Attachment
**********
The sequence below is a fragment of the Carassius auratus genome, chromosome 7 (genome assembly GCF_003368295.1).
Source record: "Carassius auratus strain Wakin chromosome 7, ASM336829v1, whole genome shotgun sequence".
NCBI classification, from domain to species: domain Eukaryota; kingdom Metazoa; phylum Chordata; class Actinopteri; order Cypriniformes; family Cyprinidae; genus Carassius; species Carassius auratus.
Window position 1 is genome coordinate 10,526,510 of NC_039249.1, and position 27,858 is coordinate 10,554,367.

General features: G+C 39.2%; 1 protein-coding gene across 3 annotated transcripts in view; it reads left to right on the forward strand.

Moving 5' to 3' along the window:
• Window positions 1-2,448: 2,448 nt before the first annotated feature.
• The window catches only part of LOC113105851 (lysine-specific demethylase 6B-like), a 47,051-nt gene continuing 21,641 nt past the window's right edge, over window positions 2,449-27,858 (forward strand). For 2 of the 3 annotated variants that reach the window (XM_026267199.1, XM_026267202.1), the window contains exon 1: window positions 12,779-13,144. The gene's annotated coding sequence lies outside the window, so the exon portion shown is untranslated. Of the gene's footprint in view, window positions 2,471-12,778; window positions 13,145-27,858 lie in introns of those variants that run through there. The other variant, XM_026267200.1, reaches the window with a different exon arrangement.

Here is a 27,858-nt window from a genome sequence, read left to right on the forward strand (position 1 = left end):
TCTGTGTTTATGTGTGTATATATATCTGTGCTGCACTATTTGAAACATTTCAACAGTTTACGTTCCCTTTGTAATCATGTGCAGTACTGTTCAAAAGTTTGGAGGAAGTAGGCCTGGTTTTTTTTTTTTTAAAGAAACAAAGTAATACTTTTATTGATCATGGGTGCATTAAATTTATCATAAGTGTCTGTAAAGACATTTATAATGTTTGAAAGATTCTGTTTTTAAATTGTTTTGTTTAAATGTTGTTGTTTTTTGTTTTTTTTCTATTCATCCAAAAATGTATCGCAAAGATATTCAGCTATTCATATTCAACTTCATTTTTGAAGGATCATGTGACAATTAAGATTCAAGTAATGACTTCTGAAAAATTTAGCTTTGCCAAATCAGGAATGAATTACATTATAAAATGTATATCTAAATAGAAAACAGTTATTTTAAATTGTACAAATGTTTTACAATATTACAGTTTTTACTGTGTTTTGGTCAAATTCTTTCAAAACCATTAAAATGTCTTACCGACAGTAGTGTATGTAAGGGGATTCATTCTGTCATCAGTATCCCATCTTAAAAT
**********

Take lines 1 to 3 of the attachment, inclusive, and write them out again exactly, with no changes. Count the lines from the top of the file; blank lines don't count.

The sequence below is a fragment of the Carassius auratus genome, chromosome 7 (genome assembly GCF_003368295.1).
Source record: "Carassius auratus strain Wakin chromosome 7, ASM336829v1, whole genome shotgun sequence".
NCBI classification, from domain to species: domain Eukaryota; kingdom Metazoa; phylum Chordata; class Actinopteri; order Cypriniformes; family Cyprinidae; genus Carassius; species Carassius auratus.